Hickenlooper aligns himself with capitalism in op-ed

Hickenlooper aligns himself with capitalism in op-ed
© Greg Nash

Former Colorado Gov. John HickenlooperJohn HickenlooperDemocrats hesitant to raise taxes amid pandemic The Hill's 12:30 Report: Trump's second impeachment trial begins Sanders says Biden sees progressives as 'strong part of his coalition' MORE (D) declared on Sunday that he is running for president to “save capitalism,” writing in a Wall Street Journal op-ed that the economic system needs fixing if it hopes to survive.

At the same time, Hickenlooper took aim at politicians on both ends of the political spectrum. On the right, he argued, the threat to capitalism has come in the form of perpetual calls for deregulation. On the left, he said demands for socialism and big government pose the greatest risk.


“Neither approach recognizes the realities of our situation,” he wrote. “Capitalism is the only economic system that can support a strong middle class, a growing economy, and innovative entrepreneurs leading global technological advancements.”

“Yet,” he added, “for too many Americans, capitalism simply isn’t working.”

Hickenlooper is among several Democratic presidential contenders running as relative centrists at a time when many in the party have lurched to the left on issues like health care and taxes.

Sen. Bernie SandersBernie SandersHouse Democrats to keep minimum wage hike in COVID-19 relief bill for Friday vote Sanders slams parliamentarian decision on minimum wage Parliamentarian nixes minimum wage hike in coronavirus bill MORE (I-Vt.) has openly described himself as a democratic socialist, while others have expressed support for proposals like Medicare for All or an additional tax levied on the wealthiest Americans.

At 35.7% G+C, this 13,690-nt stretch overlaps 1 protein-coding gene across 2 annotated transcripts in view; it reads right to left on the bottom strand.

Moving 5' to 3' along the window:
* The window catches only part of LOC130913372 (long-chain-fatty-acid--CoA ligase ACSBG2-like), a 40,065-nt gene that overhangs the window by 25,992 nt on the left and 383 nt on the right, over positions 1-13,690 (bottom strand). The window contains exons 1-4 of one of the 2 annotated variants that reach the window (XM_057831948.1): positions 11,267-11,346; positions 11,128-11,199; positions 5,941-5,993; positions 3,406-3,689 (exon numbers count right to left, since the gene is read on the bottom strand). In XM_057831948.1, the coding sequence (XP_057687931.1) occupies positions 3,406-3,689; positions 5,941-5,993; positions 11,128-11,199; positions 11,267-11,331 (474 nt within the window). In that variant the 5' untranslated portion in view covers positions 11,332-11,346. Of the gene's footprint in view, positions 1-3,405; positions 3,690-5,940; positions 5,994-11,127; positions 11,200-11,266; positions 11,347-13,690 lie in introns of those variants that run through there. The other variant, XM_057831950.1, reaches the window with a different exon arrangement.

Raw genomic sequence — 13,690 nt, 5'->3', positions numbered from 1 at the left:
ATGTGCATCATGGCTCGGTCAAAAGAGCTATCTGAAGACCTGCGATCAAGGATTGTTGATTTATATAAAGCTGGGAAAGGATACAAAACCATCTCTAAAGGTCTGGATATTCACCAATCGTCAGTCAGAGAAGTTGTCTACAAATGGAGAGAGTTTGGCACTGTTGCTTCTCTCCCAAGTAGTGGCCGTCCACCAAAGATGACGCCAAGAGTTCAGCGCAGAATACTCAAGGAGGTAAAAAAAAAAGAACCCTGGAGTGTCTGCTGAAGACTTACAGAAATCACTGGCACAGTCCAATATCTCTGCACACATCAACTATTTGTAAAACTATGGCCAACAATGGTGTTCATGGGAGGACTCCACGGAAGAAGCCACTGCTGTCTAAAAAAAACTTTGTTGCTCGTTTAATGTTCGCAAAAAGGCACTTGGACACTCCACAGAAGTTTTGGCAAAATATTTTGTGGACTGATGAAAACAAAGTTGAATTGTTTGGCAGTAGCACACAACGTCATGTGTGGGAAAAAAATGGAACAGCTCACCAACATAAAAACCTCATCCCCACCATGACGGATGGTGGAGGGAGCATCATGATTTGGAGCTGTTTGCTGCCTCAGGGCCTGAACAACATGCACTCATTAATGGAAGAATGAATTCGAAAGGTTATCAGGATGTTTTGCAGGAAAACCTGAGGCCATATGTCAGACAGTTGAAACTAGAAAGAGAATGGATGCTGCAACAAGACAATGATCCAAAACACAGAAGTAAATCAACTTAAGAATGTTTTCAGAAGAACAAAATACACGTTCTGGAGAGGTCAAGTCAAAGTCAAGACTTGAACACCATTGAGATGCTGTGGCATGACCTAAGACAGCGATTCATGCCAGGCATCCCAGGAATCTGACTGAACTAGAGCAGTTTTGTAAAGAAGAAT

Hickenlooper wrote in his op-ed that “dramatic income inequality” in the U.S. was responsible for driving voters to support politicians who advocate for more sweeping changes to the country’s economic system.

If capitalism is to survive, he wrote, “the government has to adjust it, as it has countless times in this nation’s history — from Teddy Roosevelt and the muckrakers to Franklin Roosevelt and the New Deal.”

Among Hickenlooper’s proposals to fix the country’s current system: making community college free for those who can’t afford it, implementing a $15 minimum wage and stepping up enforcement of antitrust laws.

“The 2020 election will decide if capitalism flourishes in America,” Hickenlooper wrote. “I am a small-business man — and, yes, a capitalist. But today American capitalism is broken. We have to fix it before it’s too late.”